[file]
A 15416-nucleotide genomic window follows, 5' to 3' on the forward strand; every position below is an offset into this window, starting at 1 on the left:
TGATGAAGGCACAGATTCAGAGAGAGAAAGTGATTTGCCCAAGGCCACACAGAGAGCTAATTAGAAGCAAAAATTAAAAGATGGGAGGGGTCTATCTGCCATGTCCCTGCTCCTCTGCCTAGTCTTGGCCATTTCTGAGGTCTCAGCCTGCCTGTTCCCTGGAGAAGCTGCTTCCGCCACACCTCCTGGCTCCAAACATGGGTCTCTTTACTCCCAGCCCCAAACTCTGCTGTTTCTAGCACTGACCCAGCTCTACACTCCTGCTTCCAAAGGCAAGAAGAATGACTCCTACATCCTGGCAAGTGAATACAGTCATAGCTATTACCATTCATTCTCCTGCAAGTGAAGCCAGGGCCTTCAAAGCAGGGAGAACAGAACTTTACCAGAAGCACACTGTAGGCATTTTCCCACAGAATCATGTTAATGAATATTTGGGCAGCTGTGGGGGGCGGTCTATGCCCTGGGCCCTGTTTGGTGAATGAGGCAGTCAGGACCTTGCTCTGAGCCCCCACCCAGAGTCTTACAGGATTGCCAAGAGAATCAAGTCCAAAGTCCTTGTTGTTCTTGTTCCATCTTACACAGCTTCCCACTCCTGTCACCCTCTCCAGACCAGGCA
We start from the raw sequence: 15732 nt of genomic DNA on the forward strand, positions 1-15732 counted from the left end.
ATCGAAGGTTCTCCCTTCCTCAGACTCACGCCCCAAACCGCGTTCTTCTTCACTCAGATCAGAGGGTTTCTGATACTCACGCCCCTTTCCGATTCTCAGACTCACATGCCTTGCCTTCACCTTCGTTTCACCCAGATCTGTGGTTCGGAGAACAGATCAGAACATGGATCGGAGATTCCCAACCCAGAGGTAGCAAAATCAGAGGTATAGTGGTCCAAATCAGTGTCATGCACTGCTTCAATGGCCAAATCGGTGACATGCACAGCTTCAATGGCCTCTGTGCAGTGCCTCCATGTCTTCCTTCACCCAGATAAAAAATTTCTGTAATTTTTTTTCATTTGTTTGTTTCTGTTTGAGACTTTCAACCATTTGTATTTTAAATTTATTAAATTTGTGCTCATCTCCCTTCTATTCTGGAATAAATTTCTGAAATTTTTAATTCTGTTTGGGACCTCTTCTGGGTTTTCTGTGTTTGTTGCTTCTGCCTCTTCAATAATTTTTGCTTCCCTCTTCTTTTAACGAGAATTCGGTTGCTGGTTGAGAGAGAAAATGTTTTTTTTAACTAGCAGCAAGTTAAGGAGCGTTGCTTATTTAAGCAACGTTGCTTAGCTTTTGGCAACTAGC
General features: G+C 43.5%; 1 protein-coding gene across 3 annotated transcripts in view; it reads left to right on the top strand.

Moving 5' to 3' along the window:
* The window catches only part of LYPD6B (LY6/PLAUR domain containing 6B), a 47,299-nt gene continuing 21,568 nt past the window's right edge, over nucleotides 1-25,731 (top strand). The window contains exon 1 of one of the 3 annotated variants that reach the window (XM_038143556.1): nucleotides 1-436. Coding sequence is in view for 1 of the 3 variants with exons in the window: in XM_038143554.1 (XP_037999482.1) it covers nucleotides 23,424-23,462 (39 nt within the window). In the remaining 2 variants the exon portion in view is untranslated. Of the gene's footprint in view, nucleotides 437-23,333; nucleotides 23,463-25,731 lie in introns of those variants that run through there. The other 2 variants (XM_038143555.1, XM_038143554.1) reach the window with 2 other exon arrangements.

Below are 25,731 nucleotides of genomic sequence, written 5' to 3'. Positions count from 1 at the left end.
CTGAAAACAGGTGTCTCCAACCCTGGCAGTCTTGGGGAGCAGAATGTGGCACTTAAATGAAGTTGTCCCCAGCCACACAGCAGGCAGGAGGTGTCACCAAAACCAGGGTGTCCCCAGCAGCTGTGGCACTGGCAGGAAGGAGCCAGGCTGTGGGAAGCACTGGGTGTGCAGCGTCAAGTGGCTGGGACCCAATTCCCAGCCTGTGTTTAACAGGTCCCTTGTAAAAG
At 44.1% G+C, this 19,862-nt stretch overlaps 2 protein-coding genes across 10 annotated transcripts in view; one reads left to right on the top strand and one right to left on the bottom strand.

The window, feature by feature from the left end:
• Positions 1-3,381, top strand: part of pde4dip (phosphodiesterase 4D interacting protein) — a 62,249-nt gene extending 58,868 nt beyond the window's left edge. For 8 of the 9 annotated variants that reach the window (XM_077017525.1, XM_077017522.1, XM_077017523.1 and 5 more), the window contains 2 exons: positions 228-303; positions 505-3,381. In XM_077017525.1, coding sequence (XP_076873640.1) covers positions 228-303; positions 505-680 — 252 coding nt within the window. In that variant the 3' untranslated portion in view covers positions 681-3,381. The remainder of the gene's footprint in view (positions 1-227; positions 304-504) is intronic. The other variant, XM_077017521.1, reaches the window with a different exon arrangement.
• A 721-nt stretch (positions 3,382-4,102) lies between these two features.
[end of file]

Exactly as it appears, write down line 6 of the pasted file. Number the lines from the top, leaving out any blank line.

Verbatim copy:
Moving 5' to 3' along the window: